More U.S. kids living in high-poverty areas: study
By Susan Heavey
WASHINGTON (Reuters) - Years of economic setbacks have taken their toll on the nation's youngest residents, with another 1.6 million children living in high-poverty neighborhoods, according to one study that shows nearly eight million children residing in poor areas in 2010.
In 2000, 6.3 million children lived in high poverty in the United States, a report by the Annie E. Casey Foundation found.
The growth -- a 25 percent increase -- reverses the trend just a decade ago that saw fewer children living in communities with high poverty rates, according to the nonprofit group.
And three-quarters of those children live in such areas despite having at least one parent working, the study showed.
The findings reflect the hit the U.S. economy took during and after the 2007-2009 recession even as signs now point to steady recovery. The nation's jobs market has improved, the number of home sales has grown and recent gains on Wall Street have prompted optimism among investors.
"The recession has really set back much of the progress that was made in the 1990s when poverty went down," Robert Sampson, a professor of social sciences at Harvard University and head of the Social Sciences Program at the Radcliffe Institute for Advanced Study.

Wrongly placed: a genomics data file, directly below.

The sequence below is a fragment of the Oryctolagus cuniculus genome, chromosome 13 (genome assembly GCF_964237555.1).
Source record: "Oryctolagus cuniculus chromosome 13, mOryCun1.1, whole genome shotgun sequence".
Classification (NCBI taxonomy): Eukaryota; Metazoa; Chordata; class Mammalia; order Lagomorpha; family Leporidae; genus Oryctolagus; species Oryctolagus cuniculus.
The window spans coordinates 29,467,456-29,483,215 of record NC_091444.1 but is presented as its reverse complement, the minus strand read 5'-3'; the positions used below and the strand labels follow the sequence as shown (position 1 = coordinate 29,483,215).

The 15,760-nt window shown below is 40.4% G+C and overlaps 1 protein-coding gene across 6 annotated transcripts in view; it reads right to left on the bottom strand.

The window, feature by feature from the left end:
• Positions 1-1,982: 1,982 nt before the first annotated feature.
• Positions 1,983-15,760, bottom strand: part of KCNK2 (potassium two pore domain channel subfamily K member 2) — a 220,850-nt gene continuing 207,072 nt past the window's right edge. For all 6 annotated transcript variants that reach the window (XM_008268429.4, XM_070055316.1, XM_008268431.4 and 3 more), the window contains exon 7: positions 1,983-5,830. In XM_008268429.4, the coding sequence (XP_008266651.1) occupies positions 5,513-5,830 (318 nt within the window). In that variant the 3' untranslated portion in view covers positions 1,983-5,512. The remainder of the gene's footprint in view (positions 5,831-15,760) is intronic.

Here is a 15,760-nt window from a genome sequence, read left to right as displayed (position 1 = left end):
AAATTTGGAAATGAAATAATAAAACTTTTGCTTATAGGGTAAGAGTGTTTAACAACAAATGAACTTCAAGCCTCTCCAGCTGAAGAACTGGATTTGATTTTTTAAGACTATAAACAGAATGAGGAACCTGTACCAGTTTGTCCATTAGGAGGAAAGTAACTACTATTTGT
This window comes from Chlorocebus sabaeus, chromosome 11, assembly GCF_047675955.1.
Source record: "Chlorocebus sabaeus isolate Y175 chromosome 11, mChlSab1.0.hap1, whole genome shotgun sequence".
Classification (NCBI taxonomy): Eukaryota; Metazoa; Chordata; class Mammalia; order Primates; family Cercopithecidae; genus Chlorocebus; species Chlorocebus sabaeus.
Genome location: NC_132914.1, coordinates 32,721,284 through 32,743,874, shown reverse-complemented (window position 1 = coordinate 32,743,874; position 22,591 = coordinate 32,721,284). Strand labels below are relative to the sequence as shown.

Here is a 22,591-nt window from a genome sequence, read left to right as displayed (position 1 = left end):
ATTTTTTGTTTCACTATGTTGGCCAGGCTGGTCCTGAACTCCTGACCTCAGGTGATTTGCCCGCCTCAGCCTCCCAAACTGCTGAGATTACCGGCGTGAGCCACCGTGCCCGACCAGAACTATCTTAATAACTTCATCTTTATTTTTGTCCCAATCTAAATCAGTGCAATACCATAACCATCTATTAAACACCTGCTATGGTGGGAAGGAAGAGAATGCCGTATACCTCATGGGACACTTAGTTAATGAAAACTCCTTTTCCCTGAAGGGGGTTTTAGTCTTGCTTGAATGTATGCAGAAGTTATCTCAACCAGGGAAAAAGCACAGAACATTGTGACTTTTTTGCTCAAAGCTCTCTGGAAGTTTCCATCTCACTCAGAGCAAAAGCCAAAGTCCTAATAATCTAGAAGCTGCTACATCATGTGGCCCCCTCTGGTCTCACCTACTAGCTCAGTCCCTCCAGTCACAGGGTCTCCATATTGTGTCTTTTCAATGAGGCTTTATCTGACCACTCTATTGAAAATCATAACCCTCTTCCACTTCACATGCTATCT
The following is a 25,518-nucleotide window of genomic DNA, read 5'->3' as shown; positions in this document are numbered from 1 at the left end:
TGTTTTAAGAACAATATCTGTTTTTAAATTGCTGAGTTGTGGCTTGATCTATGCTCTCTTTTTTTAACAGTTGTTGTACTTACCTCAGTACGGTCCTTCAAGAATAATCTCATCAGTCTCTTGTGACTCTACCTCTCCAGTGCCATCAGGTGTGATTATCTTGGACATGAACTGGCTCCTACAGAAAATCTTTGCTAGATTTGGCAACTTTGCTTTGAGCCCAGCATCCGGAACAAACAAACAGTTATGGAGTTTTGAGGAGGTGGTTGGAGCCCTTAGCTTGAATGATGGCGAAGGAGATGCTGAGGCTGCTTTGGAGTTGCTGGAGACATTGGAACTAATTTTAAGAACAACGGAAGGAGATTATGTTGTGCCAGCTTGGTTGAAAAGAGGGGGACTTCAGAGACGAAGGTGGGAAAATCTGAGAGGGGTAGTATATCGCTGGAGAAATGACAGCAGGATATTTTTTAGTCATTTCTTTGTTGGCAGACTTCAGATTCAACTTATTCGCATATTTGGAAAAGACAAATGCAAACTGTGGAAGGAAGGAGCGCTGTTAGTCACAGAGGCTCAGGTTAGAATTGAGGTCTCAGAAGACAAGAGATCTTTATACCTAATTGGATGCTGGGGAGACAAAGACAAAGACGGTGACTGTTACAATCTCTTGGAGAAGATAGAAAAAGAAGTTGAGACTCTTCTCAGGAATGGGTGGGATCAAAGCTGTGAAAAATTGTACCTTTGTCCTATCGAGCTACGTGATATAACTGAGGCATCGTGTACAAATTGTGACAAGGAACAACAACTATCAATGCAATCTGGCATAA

Laura Speer, associate director for policy reform and data at the foundation, said the data is a key indicator because the poverty children face growing up can have a direct impact on their success as adults.
"Their families have a harder time providing for basic necessities like good housing, being able to access health insurance and good quality health care," Speer said. "Kids who attend schools that are in low-income communities ... tend to struggle in school in lots of different ways." Continued...